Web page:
A successful social media marketing strategy is exactly what you need for your business to grow. Social media is a marketing powerhouse that solidifies branding, creates quality leads, and drives sales.
You completed #tip 1 explaining how to implement a simple SMART goal setting strategy, which explains the What. Then you moved on to #tip 2, Who Are You Talking To? where you built a basic buyer persona identifying core demographic elements of your target audience. Today let’s move onto the Where, breaking down how to know which social media platforms your content will be best received.
#Tip 3, Knowing Which Social Media Channels to Use. If you want to do it well, keeping up with multiple social media channels each with their own posting schedule and communication options, can be very overwhelming, a full-time job, even. Don’t stress yourself out. Starting and running a business is your passion and already a lot of work. If you can’t hire a professional Social Media Specialist to run multiple channels as part of your business team yet, start with the one platform that reaches the majority of your demographic. You can expand your reach, and your team, as you get better at identifying your customer’s needs.
While there may be some similarities or demographic overlap, each is their own separate world. For example, if you are a jewelry designer, you might market your lockets on Facebook using the demographic of moms who are the ages of 40-65+ of the upper-income level. Whereas you will likely have better luck selling toe rings to women, students who are 15-25 years and have a lower income-level on a platform like Instagram. Create your content for each platform considering your audience, separately.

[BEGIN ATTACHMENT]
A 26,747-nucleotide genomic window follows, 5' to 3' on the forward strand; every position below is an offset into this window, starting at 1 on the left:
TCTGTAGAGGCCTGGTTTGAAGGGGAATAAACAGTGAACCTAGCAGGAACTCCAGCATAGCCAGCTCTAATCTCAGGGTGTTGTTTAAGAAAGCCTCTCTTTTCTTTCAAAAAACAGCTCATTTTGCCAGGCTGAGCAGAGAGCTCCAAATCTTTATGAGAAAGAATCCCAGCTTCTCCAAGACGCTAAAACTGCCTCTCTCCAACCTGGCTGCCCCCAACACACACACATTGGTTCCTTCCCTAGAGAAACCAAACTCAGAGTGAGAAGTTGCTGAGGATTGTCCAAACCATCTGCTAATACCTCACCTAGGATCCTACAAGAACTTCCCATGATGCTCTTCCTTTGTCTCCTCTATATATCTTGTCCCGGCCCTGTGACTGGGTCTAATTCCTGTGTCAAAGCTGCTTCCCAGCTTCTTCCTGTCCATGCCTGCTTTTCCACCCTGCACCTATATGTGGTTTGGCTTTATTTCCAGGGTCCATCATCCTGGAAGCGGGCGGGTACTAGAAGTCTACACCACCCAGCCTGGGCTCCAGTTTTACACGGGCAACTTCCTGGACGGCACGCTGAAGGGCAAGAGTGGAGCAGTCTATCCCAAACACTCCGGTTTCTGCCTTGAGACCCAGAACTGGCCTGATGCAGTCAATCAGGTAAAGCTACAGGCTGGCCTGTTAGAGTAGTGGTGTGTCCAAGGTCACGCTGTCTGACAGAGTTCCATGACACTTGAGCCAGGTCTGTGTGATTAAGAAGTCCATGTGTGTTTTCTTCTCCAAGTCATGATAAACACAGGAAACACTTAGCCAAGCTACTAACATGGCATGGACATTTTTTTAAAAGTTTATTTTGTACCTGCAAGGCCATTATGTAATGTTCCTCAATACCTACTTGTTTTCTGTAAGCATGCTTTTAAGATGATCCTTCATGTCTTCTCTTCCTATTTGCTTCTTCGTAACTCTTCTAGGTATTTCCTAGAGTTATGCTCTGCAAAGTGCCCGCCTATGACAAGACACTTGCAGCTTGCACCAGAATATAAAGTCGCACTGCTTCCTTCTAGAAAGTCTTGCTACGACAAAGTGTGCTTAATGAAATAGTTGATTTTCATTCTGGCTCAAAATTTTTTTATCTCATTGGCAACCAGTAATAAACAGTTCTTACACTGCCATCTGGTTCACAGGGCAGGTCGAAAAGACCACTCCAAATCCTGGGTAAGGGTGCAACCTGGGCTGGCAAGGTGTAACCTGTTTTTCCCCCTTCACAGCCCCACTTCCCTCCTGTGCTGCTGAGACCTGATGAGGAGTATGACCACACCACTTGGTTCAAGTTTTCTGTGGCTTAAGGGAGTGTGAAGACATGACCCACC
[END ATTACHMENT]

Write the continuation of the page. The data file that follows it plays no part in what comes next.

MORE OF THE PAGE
By now your research should have included your closest competitors. If you have not yet done so, spend some time clicking around their website following links to their social media page(s). Keep an eye on the content they are posting and when, the public reaction to that content, engagement with their audience, reviews, the most common complaint(s) and compliment(s), and so on. If you have a meeting with a marketer, you will most likely discuss your business competition and what makes you stand out from them. Your evaluation of your competitors will help to give you the basis to start creating your content strategy including the where what & who.
Marketing your business is a step by step process of evaluating your goals, hypothesizing, experimenting, creating, modifying, and repeat. If you aren’t successful at first, it’s not a failure, it’s something learned and knowledge is always something gained.
Remember to keep it simple to start with. It’s better to do one platform well compared to many poorly. Share your handle (for example @instagram) widely, on everything and everywhere related to your business, menus, business cards, t-shirts, your email signature, and so on. Where else can you think of to share your social media handle?
*Before you invite everyone you know to like or follow your page, refer to this tip about making masterful First Impressions.